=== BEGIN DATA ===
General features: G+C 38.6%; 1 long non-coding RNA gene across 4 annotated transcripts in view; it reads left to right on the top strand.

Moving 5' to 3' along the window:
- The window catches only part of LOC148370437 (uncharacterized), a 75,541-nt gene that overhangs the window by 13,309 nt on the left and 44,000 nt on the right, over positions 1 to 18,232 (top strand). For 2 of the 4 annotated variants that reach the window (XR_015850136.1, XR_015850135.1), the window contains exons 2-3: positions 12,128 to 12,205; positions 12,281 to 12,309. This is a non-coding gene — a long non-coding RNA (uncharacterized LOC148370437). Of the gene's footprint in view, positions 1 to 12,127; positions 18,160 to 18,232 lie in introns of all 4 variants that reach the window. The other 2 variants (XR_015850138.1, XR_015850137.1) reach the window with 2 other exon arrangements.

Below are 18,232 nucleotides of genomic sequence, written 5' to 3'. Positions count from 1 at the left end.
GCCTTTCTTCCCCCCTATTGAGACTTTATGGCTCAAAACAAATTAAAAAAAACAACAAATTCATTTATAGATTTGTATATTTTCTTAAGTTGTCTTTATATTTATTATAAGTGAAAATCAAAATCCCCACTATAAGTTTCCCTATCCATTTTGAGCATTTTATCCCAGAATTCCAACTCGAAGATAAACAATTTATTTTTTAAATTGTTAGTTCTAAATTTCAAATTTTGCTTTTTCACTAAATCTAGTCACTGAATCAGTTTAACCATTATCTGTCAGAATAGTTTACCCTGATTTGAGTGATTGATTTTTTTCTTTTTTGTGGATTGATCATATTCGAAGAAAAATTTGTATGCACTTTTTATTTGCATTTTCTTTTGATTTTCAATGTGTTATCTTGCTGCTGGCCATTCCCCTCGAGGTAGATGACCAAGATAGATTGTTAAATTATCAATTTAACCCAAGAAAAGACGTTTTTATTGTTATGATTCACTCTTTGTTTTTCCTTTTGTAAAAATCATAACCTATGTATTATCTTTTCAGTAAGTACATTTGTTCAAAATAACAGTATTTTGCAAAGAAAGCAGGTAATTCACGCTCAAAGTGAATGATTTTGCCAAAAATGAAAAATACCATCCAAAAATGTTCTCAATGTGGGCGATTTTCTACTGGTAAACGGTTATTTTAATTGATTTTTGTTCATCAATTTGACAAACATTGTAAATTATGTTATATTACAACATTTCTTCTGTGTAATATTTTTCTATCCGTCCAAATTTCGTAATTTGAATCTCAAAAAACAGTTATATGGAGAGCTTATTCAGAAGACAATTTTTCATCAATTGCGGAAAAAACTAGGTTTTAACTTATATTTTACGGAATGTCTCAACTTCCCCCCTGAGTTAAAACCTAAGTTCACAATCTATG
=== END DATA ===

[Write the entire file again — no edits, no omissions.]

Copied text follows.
General features: G+C 38.6%; 1 long non-coding RNA gene across 4 annotated transcripts in view; it reads left to right on the top strand.

Moving 5' to 3' along the window:
- The window catches only part of LOC148370437 (uncharacterized), a 75,541-nt gene that overhangs the window by 13,309 nt on the left and 44,000 nt on the right, over positions 1 to 18,232 (top strand). For 2 of the 4 annotated variants that reach the window (XR_015850136.1, XR_015850135.1), the window contains exons 2-3: positions 12,128 to 12,205; positions 12,281 to 12,309. This is a non-coding gene — a long non-coding RNA (uncharacterized LOC148370437). Of the gene's footprint in view, positions 1 to 12,127; positions 18,160 to 18,232 lie in introns of all 4 variants that reach the window. The other 2 variants (XR_015850138.1, XR_015850137.1) reach the window with 2 other exon arrangements.

Below are 18,232 nucleotides of genomic sequence, written 5' to 3'. Positions count from 1 at the left end.
GCCTTTCTTCCCCCCTATTGAGACTTTATGGCTCAAAACAAATTAAAAAAAACAACAAATTCATTTATAGATTTGTATATTTTCTTAAGTTGTCTTTATATTTATTATAAGTGAAAATCAAAATCCCCACTATAAGTTTCCCTATCCATTTTGAGCATTTTATCCCAGAATTCCAACTCGAAGATAAACAATTTATTTTTTAAATTGTTAGTTCTAAATTTCAAATTTTGCTTTTTCACTAAATCTAGTCACTGAATCAGTTTAACCATTATCTGTCAGAATAGTTTACCCTGATTTGAGTGATTGATTTTTTTCTTTTTTGTGGATTGATCATATTCGAAGAAAAATTTGTATGCACTTTTTATTTGCATTTTCTTTTGATTTTCAATGTGTTATCTTGCTGCTGGCCATTCCCCTCGAGGTAGATGACCAAGATAGATTGTTAAATTATCAATTTAACCCAAGAAAAGACGTTTTTATTGTTATGATTCACTCTTTGTTTTTCCTTTTGTAAAAATCATAACCTATGTATTATCTTTTCAGTAAGTACATTTGTTCAAAATAACAGTATTTTGCAAAGAAAGCAGGTAATTCACGCTCAAAGTGAATGATTTTGCCAAAAATGAAAAATACCATCCAAAAATGTTCTCAATGTGGGCGATTTTCTACTGGTAAACGGTTATTTTAATTGATTTTTGTTCATCAATTTGACAAACATTGTAAATTATGTTATATTACAACATTTCTTCTGTGTAATATTTTTCTATCCGTCCAAATTTCGTAATTTGAATCTCAAAAAACAGTTATATGGAGAGCTTATTCAGAAGACAATTTTTCATCAATTGCGGAAAAAACTAGGTTTTAACTTATATTTTACGGAATGTCTCAACTTCCCCCCTGAGTTAAAACCTAAGTTCACAATCTATG